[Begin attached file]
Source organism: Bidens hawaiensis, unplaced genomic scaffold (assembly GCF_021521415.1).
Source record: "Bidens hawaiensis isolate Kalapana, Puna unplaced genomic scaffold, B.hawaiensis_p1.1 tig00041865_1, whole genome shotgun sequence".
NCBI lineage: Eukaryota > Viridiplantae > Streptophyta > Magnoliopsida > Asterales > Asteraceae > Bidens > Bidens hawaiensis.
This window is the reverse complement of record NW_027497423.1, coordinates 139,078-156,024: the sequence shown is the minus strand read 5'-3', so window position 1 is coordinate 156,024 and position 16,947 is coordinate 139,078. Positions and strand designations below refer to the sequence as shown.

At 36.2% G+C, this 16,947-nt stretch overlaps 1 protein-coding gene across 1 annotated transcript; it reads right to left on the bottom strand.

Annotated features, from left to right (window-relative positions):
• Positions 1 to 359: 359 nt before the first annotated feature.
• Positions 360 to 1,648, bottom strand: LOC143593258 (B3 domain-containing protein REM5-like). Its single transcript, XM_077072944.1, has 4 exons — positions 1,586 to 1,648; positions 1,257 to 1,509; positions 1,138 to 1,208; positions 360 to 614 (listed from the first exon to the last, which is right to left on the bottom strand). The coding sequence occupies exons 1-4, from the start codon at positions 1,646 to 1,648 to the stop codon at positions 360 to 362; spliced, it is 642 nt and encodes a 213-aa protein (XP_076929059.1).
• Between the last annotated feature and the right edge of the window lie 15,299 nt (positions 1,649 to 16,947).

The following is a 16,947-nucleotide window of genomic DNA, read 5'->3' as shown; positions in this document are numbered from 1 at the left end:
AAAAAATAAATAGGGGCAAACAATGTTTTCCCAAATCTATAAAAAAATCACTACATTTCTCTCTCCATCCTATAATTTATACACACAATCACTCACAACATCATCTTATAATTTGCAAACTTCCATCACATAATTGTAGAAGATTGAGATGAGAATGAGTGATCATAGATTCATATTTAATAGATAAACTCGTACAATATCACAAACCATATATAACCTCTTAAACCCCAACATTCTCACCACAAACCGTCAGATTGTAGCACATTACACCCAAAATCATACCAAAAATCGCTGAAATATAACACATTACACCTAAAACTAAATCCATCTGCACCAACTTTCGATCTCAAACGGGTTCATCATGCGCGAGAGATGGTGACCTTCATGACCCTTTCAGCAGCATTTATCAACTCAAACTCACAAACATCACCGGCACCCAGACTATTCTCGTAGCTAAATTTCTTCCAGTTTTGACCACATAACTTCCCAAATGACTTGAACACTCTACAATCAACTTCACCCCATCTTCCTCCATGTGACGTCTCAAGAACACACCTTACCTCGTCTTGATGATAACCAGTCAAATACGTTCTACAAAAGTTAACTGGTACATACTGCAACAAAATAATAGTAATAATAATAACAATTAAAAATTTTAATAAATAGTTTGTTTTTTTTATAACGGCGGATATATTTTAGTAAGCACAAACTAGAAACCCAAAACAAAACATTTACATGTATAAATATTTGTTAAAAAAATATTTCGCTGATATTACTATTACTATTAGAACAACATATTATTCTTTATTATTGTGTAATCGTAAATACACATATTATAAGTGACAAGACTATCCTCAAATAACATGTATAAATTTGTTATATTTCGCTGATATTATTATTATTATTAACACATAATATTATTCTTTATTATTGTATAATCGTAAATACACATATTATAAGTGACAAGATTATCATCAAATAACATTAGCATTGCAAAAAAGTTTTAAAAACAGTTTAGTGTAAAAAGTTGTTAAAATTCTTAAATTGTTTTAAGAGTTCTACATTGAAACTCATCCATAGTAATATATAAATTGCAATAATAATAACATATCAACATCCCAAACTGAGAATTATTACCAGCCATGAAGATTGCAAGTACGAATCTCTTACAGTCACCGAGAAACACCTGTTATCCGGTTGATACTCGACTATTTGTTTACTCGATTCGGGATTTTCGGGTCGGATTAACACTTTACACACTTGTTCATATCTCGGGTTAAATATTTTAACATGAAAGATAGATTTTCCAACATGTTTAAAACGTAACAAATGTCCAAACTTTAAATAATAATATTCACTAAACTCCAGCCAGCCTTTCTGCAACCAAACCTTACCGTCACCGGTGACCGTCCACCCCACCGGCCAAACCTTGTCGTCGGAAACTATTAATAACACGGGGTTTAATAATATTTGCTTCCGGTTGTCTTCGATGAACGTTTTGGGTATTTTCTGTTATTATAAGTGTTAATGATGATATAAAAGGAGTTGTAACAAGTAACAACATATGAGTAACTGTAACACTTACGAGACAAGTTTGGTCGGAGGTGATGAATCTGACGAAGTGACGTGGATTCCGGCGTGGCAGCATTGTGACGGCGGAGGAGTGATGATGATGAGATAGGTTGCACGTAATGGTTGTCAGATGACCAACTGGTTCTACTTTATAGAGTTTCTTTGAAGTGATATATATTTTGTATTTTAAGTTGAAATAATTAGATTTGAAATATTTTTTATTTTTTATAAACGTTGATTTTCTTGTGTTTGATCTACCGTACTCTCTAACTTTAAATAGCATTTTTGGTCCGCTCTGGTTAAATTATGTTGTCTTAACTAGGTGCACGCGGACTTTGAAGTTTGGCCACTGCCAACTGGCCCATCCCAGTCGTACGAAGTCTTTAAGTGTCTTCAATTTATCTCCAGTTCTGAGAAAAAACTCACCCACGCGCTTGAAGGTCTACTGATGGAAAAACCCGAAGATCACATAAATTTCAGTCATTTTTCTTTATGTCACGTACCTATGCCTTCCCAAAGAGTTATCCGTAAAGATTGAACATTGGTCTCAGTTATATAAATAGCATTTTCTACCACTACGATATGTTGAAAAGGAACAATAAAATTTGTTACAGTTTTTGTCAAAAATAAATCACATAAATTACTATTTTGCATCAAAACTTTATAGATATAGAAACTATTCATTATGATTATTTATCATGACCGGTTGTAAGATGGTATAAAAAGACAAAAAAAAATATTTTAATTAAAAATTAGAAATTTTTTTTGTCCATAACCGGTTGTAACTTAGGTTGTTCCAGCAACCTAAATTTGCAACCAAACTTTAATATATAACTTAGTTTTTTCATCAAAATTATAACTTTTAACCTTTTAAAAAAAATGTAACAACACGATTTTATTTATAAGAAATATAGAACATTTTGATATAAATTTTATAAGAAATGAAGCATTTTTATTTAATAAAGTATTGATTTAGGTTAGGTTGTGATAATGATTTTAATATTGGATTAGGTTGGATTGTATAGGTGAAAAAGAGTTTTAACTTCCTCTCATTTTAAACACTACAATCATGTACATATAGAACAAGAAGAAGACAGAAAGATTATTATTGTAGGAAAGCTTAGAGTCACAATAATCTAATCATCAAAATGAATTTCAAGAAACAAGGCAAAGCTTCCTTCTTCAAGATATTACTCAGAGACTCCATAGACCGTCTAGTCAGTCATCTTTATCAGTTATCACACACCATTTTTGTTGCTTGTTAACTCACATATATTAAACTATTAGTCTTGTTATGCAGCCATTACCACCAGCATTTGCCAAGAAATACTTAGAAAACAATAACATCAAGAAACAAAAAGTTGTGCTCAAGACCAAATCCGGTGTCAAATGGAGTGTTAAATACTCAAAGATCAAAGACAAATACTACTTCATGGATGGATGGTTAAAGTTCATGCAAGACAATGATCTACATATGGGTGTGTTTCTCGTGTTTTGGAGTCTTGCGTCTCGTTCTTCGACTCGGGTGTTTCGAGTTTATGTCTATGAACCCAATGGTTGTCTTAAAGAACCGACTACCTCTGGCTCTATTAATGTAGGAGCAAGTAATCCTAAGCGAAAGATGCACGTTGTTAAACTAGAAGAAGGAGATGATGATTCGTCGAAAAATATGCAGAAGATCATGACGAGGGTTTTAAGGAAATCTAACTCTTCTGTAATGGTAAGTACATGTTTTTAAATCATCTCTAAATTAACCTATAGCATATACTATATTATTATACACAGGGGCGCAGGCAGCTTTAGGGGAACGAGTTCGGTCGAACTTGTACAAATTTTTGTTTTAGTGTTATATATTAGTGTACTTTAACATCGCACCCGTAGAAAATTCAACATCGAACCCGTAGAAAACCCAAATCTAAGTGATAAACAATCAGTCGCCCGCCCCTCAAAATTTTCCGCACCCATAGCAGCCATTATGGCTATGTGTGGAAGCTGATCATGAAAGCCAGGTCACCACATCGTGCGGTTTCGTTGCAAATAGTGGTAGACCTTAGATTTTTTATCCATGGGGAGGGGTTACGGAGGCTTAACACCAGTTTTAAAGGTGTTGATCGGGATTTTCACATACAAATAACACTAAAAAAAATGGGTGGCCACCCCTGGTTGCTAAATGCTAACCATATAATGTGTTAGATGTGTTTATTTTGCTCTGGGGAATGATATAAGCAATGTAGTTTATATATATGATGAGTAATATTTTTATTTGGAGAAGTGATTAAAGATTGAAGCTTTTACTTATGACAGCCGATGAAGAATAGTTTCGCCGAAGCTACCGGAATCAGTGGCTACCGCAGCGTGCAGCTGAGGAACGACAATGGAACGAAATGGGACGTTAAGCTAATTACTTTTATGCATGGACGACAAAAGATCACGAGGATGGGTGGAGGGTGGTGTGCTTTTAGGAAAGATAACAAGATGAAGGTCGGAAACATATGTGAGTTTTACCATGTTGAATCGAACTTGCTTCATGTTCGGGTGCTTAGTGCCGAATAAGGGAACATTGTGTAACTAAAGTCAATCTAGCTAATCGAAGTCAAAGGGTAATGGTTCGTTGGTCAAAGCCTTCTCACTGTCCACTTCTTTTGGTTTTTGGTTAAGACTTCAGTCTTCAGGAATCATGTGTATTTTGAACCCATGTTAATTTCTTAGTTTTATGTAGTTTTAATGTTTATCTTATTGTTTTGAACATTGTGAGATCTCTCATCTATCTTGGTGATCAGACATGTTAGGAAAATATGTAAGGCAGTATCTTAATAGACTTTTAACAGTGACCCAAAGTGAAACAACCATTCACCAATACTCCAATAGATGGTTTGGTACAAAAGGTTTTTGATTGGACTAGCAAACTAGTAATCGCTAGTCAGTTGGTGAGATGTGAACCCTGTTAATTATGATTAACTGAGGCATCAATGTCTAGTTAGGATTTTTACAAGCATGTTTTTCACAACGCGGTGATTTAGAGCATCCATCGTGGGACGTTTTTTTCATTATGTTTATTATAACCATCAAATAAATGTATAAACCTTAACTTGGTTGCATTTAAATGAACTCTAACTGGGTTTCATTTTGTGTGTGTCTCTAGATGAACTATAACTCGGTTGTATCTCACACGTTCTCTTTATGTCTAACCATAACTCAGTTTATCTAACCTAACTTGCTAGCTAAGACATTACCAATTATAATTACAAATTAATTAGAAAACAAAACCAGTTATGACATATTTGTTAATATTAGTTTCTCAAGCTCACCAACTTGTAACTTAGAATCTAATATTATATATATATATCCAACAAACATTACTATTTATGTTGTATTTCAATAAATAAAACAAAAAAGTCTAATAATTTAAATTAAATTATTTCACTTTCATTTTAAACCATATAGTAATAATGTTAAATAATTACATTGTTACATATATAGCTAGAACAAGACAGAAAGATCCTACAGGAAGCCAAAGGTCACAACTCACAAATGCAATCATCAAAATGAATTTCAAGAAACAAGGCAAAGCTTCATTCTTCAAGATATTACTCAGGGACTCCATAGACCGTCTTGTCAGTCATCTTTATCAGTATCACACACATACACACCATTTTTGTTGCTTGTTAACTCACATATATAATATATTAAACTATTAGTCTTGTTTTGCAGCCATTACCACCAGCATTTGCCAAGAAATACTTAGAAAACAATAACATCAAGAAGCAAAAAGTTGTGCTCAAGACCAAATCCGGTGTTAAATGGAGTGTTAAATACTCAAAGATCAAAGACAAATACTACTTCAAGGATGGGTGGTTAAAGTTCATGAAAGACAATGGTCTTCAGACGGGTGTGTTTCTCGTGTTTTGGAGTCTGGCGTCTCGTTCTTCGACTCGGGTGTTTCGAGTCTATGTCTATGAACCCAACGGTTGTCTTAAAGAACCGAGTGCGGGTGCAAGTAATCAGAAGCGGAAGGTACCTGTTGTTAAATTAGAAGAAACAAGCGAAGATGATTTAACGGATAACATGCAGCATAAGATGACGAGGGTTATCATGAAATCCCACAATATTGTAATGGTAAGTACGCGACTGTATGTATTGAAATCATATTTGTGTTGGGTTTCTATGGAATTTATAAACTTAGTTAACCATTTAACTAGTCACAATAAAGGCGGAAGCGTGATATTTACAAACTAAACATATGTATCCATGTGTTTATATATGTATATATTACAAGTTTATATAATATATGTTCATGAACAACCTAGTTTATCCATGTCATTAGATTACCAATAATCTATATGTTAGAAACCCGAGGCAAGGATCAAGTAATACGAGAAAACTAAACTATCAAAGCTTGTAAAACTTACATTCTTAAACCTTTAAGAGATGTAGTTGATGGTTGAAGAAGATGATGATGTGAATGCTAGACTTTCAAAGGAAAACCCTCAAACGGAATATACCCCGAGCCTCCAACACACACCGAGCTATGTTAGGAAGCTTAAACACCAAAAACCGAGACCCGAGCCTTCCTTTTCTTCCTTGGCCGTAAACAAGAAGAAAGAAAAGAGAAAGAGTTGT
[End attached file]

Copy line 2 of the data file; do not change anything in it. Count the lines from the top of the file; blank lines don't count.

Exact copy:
Source record: "Bidens hawaiensis isolate Kalapana, Puna unplaced genomic scaffold, B.hawaiensis_p1.1 tig00041865_1, whole genome shotgun sequence".